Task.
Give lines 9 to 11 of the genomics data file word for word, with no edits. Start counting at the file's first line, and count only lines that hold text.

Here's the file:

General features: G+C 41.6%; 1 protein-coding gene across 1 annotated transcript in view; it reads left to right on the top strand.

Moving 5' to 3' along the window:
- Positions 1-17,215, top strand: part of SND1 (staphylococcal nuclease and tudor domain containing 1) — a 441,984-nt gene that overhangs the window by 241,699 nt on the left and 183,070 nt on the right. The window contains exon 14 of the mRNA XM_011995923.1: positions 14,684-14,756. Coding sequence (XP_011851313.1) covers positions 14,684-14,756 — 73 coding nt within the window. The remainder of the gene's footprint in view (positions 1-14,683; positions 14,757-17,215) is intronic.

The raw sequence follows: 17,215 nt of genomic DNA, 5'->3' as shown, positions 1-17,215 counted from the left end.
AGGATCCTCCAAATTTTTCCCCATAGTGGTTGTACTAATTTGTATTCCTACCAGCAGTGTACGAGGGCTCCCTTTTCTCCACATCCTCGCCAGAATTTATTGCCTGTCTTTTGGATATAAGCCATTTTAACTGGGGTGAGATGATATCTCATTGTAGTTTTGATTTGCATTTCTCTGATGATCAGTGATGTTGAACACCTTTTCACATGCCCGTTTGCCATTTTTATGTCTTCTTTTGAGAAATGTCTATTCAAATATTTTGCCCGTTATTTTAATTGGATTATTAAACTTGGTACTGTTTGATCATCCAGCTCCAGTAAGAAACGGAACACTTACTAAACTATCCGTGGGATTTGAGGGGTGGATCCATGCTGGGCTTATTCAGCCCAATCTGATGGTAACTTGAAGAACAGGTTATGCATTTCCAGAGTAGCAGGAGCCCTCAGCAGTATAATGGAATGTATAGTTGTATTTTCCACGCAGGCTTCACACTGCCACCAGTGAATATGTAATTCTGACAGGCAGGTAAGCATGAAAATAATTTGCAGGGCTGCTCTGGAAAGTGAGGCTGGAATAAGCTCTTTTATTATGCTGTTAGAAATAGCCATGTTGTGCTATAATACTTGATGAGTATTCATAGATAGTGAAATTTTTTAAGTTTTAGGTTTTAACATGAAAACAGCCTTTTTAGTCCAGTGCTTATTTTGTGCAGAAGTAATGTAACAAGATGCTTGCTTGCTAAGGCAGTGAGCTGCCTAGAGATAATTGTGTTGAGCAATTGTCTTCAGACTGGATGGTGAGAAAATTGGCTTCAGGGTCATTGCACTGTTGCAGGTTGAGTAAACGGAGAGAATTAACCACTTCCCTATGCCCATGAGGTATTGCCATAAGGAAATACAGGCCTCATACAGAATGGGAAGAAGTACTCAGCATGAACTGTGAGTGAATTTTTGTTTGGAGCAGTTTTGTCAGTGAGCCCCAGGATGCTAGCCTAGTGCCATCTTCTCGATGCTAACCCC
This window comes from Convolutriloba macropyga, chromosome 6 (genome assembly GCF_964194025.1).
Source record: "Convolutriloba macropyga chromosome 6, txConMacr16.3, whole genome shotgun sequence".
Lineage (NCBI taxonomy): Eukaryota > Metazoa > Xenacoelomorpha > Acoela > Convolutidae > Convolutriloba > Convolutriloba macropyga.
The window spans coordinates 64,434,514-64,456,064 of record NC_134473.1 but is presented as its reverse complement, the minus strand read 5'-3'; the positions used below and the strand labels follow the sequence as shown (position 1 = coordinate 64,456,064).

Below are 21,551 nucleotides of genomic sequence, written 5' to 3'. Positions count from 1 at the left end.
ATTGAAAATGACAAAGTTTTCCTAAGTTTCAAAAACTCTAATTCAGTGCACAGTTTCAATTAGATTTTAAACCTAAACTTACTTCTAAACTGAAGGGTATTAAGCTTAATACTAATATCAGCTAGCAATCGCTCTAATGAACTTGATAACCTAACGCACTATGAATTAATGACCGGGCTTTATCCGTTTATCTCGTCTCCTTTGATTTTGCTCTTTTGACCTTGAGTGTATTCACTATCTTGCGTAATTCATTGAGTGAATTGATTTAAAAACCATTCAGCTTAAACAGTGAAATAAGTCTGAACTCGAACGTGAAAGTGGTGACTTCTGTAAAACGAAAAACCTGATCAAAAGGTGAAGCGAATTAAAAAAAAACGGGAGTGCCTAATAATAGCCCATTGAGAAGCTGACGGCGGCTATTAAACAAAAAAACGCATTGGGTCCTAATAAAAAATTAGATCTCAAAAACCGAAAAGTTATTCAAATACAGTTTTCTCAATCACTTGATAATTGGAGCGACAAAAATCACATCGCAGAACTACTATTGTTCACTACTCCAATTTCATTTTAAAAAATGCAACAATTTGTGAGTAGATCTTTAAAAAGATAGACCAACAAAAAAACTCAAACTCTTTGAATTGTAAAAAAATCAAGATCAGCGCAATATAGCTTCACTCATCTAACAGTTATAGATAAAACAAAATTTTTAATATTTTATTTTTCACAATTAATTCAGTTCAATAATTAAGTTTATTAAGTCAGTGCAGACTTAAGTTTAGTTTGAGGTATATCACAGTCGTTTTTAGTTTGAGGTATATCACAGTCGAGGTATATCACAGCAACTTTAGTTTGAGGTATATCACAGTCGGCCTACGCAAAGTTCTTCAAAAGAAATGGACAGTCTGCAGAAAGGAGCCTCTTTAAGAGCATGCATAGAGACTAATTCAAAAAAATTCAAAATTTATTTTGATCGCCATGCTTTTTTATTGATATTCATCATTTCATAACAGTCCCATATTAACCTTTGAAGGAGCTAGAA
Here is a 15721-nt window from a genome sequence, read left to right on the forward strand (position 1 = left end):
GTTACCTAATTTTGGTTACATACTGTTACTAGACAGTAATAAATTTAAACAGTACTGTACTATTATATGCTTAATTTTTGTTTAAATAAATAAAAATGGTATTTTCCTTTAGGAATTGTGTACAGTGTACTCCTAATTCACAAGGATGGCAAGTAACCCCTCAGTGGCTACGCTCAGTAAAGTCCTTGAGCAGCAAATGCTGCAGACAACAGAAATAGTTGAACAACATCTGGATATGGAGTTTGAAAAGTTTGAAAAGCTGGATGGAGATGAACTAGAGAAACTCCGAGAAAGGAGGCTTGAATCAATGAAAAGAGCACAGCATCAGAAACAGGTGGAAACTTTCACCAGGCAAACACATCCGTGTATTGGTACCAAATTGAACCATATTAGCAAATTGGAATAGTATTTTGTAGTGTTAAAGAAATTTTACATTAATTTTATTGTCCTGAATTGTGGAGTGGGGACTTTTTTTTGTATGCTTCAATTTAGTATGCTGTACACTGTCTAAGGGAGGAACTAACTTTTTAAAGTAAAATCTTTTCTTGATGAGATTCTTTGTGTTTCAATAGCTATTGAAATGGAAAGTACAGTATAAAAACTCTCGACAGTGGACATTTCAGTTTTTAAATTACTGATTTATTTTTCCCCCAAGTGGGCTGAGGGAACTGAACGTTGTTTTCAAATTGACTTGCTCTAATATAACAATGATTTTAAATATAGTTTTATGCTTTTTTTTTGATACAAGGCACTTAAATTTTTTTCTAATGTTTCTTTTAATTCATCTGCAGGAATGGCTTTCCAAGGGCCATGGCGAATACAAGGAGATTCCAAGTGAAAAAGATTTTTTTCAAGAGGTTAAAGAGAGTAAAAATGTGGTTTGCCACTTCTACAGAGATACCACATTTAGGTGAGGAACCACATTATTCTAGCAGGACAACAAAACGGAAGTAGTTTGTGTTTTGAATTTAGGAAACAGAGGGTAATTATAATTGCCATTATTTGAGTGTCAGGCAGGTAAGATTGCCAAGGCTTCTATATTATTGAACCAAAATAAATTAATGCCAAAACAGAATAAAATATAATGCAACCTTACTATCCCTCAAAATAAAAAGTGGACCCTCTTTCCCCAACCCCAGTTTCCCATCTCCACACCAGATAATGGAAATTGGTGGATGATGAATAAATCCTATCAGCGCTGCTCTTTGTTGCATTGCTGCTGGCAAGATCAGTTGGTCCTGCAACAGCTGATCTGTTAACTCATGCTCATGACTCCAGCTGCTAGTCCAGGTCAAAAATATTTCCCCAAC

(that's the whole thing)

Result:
The window spans coordinates 64,434,514-64,456,064 of record NC_134473.1 but is presented as its reverse complement, the minus strand read 5'-3'; the positions used below and the strand labels follow the sequence as shown (position 1 = coordinate 64,456,064).

Below are 21,551 nucleotides of genomic sequence, written 5' to 3'. Positions count from 1 at the left end.
ATTGAAAATGACAAAGTTTTCCTAAGTTTCAAAAACTCTAATTCAGTGCACAGTTTCAATTAGATTTTAAACCTAAACTTACTTCTAAACTGAAGGGTATTAAGCTTAATACTAATATCAGCTAGCAATCGCTCTAATGAACTTGATAACCTAACGCACTATGAATTAATGACCGGGCTTTATCCGTTTATCTCGTCTCCTTTGATTTTGCTCTTTTGACCTTGAGTGTATTCACTATCTTGCGTAATTCATTGAGTGAATTGATTTAAAAACCATTCAGCTTAAACAGTGAAATAAGTCTGAACTCGAACGTGAAAGTGGTGACTTCTGTAAAACGAAAAACCTGATCAAAAGGTGAAGCGAATTAAAAAAAAACGGGAGTGCCTAATAATAGCCCATTGAGAAGCTGACGGCGGCTATTAAACAAAAAAACGCATTGGGTCCTAATAAAAAATTAGATCTCAAAAACCGAAAAGTTATTCAAATACAGTTTTCTCAATCACTTGATAATTGGAGCGACAAAAATCACATCGCAGAACTACTATTGTTCACTACTCCAATTTCATTTTAAAAAATGCAACAATTTGTGAGTAGATCTTTAAAAAGATAGACCAACAAAAAAACTCAAACTCTTTGAATTGTAAAAAAATCAAGATCAGCGCAATATAGCTTCACTCATCTAACAGTTATAGATAAAACAAAATTTTTAATATTTTATTTTTCACAATTAATTCAGTTCAATAATTAAGTTTATTAAGTCAGTGCAGACTTAAGTTTAGTTTGAGGTATATCACAGTCGTTTTTAGTTTGAGGTATATCACAGTCGAGGTATATCACAGCAACTTTAGTTTGAGGTATATCACAGTCGGCCTACGCAAAGTTCTTCAAAAGAAATGGACAGTCTGCAGAAAGGAGCCTCTTTAAGAGCATGCATAGAGACTAATTCAAAAAAATTCAAAATTTATTTTGATCGCCATGCTTTTTTATTGATATTCATCATTTCATAACAGTCCCATATTAACCTTTGAAGGAGCTAGAA